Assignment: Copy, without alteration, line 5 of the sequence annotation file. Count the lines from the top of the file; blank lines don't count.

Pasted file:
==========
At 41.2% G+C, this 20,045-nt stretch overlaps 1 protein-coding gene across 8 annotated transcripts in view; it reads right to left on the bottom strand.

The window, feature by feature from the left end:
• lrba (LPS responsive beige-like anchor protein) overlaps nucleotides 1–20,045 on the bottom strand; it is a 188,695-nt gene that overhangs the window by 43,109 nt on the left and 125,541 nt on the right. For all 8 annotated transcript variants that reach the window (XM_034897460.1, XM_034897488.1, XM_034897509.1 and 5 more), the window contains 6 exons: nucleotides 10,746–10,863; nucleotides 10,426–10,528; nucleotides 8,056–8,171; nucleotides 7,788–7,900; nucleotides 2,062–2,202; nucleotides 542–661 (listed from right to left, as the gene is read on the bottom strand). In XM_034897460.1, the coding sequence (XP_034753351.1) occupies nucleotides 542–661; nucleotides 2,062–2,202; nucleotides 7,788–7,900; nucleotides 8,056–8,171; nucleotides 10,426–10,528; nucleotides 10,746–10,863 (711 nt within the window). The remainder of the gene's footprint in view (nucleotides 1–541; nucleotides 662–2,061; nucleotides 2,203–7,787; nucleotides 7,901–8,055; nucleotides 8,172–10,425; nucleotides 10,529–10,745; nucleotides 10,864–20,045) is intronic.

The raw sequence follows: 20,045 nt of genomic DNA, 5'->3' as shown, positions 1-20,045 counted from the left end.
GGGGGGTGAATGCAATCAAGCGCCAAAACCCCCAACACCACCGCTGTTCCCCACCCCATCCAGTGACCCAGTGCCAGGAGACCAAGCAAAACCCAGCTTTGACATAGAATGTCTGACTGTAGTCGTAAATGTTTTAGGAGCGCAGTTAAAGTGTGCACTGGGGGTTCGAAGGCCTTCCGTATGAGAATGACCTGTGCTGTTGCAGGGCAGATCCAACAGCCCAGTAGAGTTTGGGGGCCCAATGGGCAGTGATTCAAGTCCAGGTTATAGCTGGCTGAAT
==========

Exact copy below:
GGGGGGTGAATGCAATCAAGCGCCAAAACCCCCAACACCACCGCTGTTCCCCACCCCATCCAGTGACCCAGTGCCAGGAGACCAAGCAAAACCCAGCTTTGACATAGAATGTCTGACTGTAGTCGTAAATGTTTTAGGAGCGCAGTTAAAGTGTGCACTGGGGGTTCGAAGGCCTTCCGTATGAGAATGACCTGTGCTGTTGCAGGGCAGATCCAACAGCCCAGTAGAGTTTGGGGGCCCAATGGGCAGTGATTCAAGTCCAGGTTATAGCTGGCTGAAT